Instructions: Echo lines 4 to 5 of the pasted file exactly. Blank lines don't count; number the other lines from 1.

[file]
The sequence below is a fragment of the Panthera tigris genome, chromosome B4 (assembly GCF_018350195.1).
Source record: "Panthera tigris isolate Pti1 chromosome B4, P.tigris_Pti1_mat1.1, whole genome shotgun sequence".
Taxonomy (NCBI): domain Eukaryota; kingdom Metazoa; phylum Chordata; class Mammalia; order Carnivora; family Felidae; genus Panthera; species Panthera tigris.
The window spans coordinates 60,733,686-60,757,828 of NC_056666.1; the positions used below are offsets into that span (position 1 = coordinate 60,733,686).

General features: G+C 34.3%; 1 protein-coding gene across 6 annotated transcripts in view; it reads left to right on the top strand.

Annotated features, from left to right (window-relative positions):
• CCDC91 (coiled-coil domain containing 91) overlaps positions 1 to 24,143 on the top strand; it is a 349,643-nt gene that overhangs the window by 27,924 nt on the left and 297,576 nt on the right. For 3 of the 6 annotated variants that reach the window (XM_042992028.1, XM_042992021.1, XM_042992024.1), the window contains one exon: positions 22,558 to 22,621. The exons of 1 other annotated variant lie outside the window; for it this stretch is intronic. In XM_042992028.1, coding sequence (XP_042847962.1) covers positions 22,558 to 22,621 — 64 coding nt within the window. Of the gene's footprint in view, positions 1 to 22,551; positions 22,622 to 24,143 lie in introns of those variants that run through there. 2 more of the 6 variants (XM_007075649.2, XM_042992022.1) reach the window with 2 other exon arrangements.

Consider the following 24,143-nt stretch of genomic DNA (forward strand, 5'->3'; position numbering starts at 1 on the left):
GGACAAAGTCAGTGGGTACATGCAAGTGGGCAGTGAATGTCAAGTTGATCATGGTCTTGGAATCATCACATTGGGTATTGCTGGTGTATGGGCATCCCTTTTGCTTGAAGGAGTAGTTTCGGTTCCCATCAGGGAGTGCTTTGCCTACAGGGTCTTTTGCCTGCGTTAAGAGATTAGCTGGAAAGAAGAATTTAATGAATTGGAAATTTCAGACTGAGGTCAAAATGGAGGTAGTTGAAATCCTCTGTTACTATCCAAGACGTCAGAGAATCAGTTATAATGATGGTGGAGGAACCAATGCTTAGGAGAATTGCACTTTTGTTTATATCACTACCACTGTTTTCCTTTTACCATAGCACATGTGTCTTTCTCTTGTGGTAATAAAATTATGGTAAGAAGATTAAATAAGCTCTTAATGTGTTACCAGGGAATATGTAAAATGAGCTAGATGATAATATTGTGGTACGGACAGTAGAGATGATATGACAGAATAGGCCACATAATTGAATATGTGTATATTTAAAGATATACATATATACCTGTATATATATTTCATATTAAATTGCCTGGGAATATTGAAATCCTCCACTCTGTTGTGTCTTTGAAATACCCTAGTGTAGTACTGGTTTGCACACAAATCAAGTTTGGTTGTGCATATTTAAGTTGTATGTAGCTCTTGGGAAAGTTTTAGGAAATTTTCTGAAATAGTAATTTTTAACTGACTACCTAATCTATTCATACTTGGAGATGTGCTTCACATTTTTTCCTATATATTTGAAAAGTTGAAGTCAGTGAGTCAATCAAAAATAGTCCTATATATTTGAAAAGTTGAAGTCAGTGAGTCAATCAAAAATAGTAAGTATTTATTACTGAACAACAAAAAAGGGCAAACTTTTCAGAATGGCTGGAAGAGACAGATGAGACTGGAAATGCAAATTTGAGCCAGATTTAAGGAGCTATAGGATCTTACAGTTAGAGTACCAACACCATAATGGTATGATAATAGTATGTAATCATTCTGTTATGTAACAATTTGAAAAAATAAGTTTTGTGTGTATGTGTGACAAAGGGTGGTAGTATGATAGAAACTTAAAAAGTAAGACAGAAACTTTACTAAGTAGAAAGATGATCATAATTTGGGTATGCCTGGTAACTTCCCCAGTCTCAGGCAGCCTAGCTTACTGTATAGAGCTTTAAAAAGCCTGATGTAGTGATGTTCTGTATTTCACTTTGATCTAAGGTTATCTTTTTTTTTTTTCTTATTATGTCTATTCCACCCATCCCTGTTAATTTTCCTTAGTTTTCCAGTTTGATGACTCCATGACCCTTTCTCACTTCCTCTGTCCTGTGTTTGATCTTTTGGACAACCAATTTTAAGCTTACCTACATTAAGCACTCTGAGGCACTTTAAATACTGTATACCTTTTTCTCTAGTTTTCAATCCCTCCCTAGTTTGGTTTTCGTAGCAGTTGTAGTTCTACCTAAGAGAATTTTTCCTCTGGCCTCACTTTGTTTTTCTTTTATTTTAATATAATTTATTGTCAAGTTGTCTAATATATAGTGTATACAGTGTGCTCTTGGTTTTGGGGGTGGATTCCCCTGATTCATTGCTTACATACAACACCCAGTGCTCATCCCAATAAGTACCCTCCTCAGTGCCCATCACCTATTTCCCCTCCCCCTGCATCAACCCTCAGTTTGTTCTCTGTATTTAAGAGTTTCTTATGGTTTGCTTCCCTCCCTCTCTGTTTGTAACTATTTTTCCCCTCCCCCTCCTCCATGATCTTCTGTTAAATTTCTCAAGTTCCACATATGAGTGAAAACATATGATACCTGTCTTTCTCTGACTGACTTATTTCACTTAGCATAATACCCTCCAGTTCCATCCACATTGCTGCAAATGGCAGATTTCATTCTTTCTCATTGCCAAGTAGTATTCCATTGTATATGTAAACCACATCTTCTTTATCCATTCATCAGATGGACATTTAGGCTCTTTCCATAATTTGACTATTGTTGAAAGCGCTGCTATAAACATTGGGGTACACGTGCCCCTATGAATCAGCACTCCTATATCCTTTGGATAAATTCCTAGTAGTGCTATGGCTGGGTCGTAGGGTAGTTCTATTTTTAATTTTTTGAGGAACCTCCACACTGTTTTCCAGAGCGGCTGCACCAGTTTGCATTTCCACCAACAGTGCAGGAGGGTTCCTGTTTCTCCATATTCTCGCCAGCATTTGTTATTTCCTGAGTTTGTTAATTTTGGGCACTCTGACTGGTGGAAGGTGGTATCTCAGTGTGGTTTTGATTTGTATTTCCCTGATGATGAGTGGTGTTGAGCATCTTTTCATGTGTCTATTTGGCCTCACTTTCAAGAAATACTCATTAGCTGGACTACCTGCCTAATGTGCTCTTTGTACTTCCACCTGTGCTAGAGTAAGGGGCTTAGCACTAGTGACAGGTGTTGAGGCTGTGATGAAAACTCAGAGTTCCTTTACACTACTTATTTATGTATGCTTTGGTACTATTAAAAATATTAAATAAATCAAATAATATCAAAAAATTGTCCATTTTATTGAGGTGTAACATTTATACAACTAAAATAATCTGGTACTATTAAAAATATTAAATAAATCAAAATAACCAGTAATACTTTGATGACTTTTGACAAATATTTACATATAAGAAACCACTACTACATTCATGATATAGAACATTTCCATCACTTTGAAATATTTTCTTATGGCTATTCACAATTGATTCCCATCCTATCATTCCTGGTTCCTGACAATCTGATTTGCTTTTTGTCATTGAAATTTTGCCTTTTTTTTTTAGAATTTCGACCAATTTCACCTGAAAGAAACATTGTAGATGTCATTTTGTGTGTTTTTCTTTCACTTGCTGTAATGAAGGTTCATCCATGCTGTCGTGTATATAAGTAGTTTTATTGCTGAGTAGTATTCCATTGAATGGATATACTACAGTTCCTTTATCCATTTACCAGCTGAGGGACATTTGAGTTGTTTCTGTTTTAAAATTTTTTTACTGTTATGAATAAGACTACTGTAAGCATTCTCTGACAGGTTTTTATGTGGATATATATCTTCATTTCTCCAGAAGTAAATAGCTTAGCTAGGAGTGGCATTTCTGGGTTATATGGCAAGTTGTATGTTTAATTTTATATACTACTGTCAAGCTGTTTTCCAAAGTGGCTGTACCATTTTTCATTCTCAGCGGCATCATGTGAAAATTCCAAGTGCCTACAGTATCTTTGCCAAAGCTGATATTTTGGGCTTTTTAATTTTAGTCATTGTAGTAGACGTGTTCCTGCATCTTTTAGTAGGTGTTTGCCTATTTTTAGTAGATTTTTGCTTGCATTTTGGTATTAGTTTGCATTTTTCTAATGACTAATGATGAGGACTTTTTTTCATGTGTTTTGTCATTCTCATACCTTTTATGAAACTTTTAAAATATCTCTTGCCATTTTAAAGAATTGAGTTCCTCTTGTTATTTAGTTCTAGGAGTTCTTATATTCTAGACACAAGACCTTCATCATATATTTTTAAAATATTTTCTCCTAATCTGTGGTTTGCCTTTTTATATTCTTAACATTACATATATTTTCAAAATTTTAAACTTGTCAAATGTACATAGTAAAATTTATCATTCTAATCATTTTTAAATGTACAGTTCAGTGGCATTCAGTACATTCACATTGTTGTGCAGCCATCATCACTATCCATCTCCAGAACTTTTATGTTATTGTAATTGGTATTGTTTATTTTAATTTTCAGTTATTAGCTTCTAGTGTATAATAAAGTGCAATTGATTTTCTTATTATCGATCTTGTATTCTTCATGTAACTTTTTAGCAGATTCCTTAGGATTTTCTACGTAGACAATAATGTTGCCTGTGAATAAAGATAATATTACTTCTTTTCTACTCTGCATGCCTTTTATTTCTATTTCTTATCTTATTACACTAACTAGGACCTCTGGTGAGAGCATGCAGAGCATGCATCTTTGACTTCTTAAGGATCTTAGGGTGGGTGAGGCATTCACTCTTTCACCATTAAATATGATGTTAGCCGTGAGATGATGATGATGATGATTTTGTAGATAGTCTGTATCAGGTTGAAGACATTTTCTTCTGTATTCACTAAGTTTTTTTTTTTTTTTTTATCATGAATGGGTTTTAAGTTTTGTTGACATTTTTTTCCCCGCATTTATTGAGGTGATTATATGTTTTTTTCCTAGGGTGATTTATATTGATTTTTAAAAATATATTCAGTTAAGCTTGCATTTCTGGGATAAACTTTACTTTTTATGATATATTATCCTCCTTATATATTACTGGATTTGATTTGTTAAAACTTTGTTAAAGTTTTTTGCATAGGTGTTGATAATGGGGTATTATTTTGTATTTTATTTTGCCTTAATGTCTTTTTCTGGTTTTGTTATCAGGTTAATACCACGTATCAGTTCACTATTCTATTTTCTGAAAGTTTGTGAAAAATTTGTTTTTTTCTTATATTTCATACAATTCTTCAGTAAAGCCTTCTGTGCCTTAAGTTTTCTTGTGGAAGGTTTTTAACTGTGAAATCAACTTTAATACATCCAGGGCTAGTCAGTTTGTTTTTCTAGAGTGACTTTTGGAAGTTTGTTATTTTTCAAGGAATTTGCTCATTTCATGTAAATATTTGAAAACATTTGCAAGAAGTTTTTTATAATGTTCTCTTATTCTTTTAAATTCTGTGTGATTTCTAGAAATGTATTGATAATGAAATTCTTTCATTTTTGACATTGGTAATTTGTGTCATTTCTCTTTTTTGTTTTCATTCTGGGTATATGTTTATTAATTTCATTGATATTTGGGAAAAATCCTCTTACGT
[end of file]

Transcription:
The window spans coordinates 60,733,686-60,757,828 of NC_056666.1; the positions used below are offsets into that span (position 1 = coordinate 60,733,686).

General features: G+C 34.3%; 1 protein-coding gene across 6 annotated transcripts in view; it reads left to right on the top strand.